JAPAN PHOTOS by Philbert Ono

*Be sure to wear a mask when in crowds.


Most viewed - Sanno Matsuri Festival 山王まつり
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Flower float, Sanno Matsuri246 views
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Hie Shrine's Sanno Matsuri Jinko-sai Procession in front of Imperial Palace.213 views
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Children dressed as tekomai, Sanno Festival.202 views
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Parish members wait for the portable shrines to arrive. The paper lanterns are written with the names of the parish.189 views
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Hie Shrine Sanno Matsuri185 views
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A mikoshi passes by Tatsumi Turret of the Imperial Palace durng the Sanno Matsuri Jinko-sai.182 views
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The Sanno Matsuri Festival is one of Japan's Big Three Festivals and one of Tokyo's Big Three Festivals held in mid-June during several days. 177 viewsThe main highlight is the Jinko-sai Procession held every two years. The 600-meter long procession consists of about 500 people parading through central Tokyo near the National Diet, Imperial Palace, Tokyo Station, and Ginza. It includes three portable shrines, carriages, and flower floats. Various events are also held at Hie Shrine which holds the festival. Jinko-sai Procession left Hie Shrine at 8 am on June 11, 2004. Before noon, they approach the Imperial Palace. 山王まつり神幸祭
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The procession passes by Tatsumi Turret as it leaves the Imperial Palace.174 views
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Shrine maidens perform Kentosai dance118 views
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The Jinko-sai Procession passes in front of the Imperial Palace.91 views
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For a procession this large and grand, the crowd of spectators was extremely sparse. Good for photographers like me, but it was strange.85 views
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One of the three portable shrines.85 views
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Kentosai Sacred Dance82 views
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Omiko Shrine maidens79 views
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During this break period, the shrine priest and other representatives enter the Imperial Palace to pray for the peace, happiness, and prosperity of the Imperial family. Hie Shrine is the only shrine in Japan bestowed with this privilege.78 views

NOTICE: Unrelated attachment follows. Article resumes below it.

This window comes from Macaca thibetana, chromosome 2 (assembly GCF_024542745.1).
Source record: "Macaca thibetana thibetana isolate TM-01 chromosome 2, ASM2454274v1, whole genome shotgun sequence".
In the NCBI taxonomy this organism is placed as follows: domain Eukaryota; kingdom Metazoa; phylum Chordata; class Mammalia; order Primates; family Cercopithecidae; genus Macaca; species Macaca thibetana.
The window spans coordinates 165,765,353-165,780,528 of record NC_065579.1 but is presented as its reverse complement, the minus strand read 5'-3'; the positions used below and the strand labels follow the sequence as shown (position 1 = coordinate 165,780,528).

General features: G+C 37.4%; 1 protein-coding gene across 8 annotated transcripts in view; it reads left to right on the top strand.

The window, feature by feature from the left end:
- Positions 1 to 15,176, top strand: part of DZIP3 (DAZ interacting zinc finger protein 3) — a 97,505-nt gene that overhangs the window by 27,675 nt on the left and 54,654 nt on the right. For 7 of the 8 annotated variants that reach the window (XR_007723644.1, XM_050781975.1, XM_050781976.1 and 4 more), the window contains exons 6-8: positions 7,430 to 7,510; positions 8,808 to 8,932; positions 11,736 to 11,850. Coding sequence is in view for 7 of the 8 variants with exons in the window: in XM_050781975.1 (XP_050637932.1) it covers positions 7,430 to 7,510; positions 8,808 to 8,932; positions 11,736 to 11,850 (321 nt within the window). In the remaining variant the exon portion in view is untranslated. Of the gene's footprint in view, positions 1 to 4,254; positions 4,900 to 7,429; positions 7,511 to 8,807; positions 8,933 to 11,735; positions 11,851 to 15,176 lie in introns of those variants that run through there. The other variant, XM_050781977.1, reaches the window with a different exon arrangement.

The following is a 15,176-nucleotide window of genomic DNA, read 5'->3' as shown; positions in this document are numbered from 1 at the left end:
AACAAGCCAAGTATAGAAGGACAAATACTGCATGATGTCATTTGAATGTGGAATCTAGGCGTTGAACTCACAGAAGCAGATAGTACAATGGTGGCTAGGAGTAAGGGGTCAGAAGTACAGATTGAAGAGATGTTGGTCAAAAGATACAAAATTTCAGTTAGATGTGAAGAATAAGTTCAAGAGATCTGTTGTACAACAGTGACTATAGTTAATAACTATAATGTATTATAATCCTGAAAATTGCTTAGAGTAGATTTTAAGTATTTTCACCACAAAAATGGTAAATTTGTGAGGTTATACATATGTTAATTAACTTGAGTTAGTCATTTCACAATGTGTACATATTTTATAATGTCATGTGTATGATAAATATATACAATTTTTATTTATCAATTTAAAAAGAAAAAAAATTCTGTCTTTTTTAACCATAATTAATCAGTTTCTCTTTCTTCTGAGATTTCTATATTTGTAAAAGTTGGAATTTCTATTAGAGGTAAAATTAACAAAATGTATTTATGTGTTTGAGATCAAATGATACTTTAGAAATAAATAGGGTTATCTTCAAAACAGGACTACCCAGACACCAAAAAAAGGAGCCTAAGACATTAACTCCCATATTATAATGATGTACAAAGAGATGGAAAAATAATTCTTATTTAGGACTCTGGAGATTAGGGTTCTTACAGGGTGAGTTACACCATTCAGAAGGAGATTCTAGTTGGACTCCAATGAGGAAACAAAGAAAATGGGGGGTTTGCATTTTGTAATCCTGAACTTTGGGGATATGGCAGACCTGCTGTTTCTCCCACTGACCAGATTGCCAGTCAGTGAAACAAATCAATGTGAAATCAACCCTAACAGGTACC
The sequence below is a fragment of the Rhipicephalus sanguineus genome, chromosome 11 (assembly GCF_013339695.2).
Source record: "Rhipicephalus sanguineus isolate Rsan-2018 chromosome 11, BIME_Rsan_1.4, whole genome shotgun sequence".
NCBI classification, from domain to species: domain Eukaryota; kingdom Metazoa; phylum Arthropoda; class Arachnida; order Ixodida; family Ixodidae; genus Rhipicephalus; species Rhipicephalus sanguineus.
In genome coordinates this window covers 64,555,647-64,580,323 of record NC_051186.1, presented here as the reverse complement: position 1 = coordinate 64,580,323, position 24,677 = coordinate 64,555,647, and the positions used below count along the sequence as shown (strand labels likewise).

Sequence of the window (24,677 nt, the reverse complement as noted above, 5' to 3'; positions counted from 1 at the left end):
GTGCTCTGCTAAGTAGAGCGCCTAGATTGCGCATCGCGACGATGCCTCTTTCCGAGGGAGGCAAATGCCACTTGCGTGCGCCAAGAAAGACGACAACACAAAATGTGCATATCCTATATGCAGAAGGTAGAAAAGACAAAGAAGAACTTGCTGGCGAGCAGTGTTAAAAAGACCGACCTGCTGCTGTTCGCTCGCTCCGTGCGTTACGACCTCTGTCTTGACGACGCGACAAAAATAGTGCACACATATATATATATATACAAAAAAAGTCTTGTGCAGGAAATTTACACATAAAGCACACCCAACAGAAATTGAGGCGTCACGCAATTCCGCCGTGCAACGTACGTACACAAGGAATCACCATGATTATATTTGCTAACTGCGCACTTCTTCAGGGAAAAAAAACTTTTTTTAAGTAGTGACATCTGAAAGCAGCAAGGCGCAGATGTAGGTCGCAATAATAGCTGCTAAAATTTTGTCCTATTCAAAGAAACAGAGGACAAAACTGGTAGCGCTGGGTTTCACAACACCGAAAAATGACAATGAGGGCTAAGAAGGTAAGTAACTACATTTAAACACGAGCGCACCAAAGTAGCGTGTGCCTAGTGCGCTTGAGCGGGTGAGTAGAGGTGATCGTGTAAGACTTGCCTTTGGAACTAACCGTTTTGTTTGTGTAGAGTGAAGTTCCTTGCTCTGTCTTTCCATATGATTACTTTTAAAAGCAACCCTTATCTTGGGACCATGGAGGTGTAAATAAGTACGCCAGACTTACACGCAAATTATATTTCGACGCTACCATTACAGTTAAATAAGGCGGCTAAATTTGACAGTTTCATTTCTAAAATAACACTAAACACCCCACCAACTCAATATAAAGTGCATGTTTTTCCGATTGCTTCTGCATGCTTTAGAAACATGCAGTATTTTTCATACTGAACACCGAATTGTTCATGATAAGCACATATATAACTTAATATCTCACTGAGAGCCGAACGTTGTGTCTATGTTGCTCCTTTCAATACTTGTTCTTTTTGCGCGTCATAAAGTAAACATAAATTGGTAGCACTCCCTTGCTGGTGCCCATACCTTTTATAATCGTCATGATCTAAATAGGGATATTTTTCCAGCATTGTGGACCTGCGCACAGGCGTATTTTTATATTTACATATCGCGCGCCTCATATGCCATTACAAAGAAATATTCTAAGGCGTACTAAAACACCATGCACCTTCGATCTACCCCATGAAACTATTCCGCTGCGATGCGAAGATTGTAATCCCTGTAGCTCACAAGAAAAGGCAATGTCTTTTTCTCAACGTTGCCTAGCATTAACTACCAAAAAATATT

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Quite a spectacle.77 views
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Shrine maidens dance in front of the three portable shrines near Sakashita-mon Gate.75 views
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Some entertainment.75 views
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Rest stop near Sakashita-mon Gate at the Imperial Palace.73 views
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The original procession included many high floats. However, due to overhead power lines and overpasses, such floats cannot be included.71 views
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Map of Jinko-sai Route.70 views
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On the next day on June 12, 2004, was Miya-iri or portable shrines entering Hie Shrine. Led by this cart of festival musicians. 山王まつり宮入り69 views
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In front of the shrine, the priest blesses the mikoshi portable shrine.68 views
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Parish members reach the shrine.65 views
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On the next day June 13, 2004, a Daidengaku troupe performed dances. 大田楽64 views
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The portable shrines came one after another.63 views
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Crossing the street near Maru-biru Building. They proceeded to Tokyo Station, Kyobashi, Nihonbashi, Shimbashi, and Ginza before returning to Hie Shrine at 5:30 pm.62 views
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They pass through the ring.62 views
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People linger in the shrine after all the mikoshi had arrived.62 views
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It was semi-traditional and semi-modern.62 views
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All the auto traffic and urban noise robbed the dignity of the solemn procession.60 views
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Road to Tokyo Station.59 views
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A mikoshi arrives at Hie Shrine.59 views
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Crossing the street.56 views
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